As we arrive at Women's Day, we will no doubt celebrate our achievements, share the war stories of the difficult paths we have traversed, and also possibly highlight where there are inequalities. We will no doubt highlight that we do not want or need special treatment, but we expect equal treatment, regardless of gender, colour or creed.
In a country where for more than two decades the apex leadership has been in the hands of women, we can comfortably assume that this should be a unique country where women here have developed themselves to be the most "enlightened", compared to any country in the world. Not only can we be proud of women being in the leadership position in politics, but we can also find numerous examples of women leading the way in any and all sectors. We find women as senior secretaries, corporate leaders, leaders in social development organisations, and in all other roles.
However, this is a country of 16 crore people, and roughly half of them are women. There are certainly individuals with remarkable achievements. But what about percentages? What about volume? The sheer numbers? If we are to look at the state of affairs of roughly 8 crore women, we do find a large disparity between the achievement of the individual versus the state of the roughly 8 crore.
Having said that, I just want to highlight one singular aspect of the "masses" that I have observed and would like to share. And that is of child marriage. Throughout my life, from childhood till now, I have come across this scenario in homes and as an adult, in our factories. A girl, (and I say a girl as she has not yet reached our legal adulthood of 18 years) will get married even as early as by her 14th birthday, will get pregnant, the first child will die, she will be divorced within a year or so, and then reach "maturity". By maturity, I mean in the broadest sense of her getting a true "understanding" of life. She will then choose her companion carefully, raise a family, join the workforce and work seriously, and so on.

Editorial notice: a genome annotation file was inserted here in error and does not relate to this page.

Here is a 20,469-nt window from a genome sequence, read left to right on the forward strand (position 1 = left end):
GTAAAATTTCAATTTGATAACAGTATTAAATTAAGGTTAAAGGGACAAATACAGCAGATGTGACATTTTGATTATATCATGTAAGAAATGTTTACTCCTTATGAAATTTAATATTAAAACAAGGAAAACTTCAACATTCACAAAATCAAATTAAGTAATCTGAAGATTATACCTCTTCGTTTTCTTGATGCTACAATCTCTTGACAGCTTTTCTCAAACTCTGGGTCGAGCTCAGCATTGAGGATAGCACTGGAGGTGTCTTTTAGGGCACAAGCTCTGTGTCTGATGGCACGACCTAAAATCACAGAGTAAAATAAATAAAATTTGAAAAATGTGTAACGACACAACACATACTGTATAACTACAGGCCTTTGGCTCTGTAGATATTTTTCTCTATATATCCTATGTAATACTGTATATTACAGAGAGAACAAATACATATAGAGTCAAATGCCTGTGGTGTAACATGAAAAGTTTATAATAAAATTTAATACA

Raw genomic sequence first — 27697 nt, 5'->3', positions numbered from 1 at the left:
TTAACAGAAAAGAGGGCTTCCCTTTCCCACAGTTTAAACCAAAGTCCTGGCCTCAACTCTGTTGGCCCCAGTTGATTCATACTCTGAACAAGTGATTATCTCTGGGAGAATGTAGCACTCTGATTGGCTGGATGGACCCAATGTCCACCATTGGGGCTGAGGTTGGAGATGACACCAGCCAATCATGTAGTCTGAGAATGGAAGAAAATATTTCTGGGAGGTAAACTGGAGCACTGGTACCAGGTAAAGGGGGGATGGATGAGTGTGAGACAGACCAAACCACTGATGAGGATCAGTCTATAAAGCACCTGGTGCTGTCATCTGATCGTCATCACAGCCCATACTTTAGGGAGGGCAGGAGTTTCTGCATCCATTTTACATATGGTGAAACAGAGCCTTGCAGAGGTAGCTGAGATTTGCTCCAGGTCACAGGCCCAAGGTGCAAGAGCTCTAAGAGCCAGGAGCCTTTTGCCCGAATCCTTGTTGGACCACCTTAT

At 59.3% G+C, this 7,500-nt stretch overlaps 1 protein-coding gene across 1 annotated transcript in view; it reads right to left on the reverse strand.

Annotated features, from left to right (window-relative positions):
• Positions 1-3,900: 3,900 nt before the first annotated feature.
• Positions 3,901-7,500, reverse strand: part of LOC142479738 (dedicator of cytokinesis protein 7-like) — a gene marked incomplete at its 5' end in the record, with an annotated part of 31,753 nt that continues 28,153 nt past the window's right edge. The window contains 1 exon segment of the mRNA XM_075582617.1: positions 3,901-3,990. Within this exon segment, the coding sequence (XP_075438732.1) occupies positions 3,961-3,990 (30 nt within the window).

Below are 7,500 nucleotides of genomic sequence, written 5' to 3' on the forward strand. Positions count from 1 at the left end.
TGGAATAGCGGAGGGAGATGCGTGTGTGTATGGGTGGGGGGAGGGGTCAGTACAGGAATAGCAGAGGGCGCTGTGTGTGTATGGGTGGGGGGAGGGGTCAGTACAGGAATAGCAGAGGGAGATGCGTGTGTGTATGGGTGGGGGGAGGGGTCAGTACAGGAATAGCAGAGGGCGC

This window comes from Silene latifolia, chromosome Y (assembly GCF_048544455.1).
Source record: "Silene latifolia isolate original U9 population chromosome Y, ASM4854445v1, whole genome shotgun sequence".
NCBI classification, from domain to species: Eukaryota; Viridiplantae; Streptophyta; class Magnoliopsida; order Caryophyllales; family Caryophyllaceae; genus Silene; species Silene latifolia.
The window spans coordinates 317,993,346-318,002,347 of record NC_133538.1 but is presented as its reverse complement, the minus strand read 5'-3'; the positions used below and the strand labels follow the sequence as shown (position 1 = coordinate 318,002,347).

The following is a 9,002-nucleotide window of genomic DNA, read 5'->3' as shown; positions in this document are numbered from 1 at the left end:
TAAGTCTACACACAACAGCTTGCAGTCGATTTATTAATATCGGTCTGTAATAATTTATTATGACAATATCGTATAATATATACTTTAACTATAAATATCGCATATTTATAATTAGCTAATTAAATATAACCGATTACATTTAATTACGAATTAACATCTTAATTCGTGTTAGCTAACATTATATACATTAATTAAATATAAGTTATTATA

What I want to highlight is this: When the girl gets married even at that age, her upbringing actually allows her to think that it is a cause for celebration. Oh, how many times have I seen a 16 year old from the "8 crore" become elated when her parents inform her that she is about to be married!
Now, let's not comfort ourselves with the occasional report in the newspaper where an underage girl informs the local police right before her marriage and the UNO comes to her rescue. That has to be considered as an outlier.
There is a large and dark iceberg below these news stories where thousands do not have the sense of the imminent dangers of her being married away as a child bride. In fact, unknowingly, her upbringing allows her to be a consenting enabler. And then, after the tragic consequences, it is as if her life begins in a serious manner.
My question is, why can't she begin her life in "serious manner" before going through these tragedies of infant deaths, divorces and other pains that accompany these events? Am I going to propose a solution now? There is no simple answer to this.
However, what I propose is this: On the event of Women's Day, can all of us, from both genders, start to think about this and bring this up in our priority-agenda list? Can we start to think about ways to communicate to our 8 crore early on that the event of child marriage is not a cause for celebration, but of impending pain? Can we think about ways to communicate that this is not a rite of passage for us to become "serious adults''? Identifying the problem is the first step, isn't it?
So, as we women celebrate our Day, and there is much to celebrate regarding our achievements; lets combine our formidable brain-power to find effective communication and cultural techniques to let our girls know that child marriage cannot be a cause for celebration. Let's increase the number of newspaper clippings regarding the UNO's intervention, where the clippings become so numerous that it no longer remains a special news. And then we would have added another feather to the cap of Women's Day celebration.
Aditi Sonia Mansur is Senior Lecturer at the School of Business and Economics of North South University